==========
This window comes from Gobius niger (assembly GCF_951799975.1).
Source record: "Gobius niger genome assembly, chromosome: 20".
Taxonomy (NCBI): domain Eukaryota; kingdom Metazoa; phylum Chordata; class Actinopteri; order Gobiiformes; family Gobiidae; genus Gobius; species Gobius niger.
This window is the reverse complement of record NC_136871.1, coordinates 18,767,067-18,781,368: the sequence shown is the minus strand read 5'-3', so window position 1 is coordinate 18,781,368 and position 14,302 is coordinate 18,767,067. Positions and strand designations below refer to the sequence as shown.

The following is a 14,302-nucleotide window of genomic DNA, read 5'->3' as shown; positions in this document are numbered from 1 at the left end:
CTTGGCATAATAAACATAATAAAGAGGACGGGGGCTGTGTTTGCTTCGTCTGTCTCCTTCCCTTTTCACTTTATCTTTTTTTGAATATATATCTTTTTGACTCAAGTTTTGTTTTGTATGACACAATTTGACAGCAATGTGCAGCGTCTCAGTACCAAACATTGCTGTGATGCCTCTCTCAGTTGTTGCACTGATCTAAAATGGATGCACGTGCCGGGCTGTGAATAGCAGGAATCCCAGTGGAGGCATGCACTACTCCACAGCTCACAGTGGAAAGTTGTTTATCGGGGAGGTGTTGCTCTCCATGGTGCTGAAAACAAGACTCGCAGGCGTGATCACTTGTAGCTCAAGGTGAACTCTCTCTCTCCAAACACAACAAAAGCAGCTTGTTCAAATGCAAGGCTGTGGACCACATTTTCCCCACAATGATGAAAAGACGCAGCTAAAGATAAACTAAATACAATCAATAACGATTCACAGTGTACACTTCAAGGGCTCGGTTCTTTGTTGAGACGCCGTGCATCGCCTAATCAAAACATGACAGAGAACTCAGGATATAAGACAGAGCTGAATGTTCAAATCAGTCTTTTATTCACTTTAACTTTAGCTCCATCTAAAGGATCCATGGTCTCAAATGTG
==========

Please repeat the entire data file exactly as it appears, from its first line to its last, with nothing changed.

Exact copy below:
This window comes from Gobius niger (assembly GCF_951799975.1).
Source record: "Gobius niger genome assembly, chromosome: 20".
Taxonomy (NCBI): domain Eukaryota; kingdom Metazoa; phylum Chordata; class Actinopteri; order Gobiiformes; family Gobiidae; genus Gobius; species Gobius niger.
This window is the reverse complement of record NC_136871.1, coordinates 18,767,067-18,781,368: the sequence shown is the minus strand read 5'-3', so window position 1 is coordinate 18,781,368 and position 14,302 is coordinate 18,767,067. Positions and strand designations below refer to the sequence as shown.

The following is a 14,302-nucleotide window of genomic DNA, read 5'->3' as shown; positions in this document are numbered from 1 at the left end:
CTTGGCATAATAAACATAATAAAGAGGACGGGGGCTGTGTTTGCTTCGTCTGTCTCCTTCCCTTTTCACTTTATCTTTTTTTGAATATATATCTTTTTGACTCAAGTTTTGTTTTGTATGACACAATTTGACAGCAATGTGCAGCGTCTCAGTACCAAACATTGCTGTGATGCCTCTCTCAGTTGTTGCACTGATCTAAAATGGATGCACGTGCCGGGCTGTGAATAGCAGGAATCCCAGTGGAGGCATGCACTACTCCACAGCTCACAGTGGAAAGTTGTTTATCGGGGAGGTGTTGCTCTCCATGGTGCTGAAAACAAGACTCGCAGGCGTGATCACTTGTAGCTCAAGGTGAACTCTCTCTCTCCAAACACAACAAAAGCAGCTTGTTCAAATGCAAGGCTGTGGACCACATTTTCCCCACAATGATGAAAAGACGCAGCTAAAGATAAACTAAATACAATCAATAACGATTCACAGTGTACACTTCAAGGGCTCGGTTCTTTGTTGAGACGCCGTGCATCGCCTAATCAAAACATGACAGAGAACTCAGGATATAAGACAGAGCTGAATGTTCAAATCAGTCTTTTATTCACTTTAACTTTAGCTCCATCTAAAGGATCCATGGTCTCAAATGTG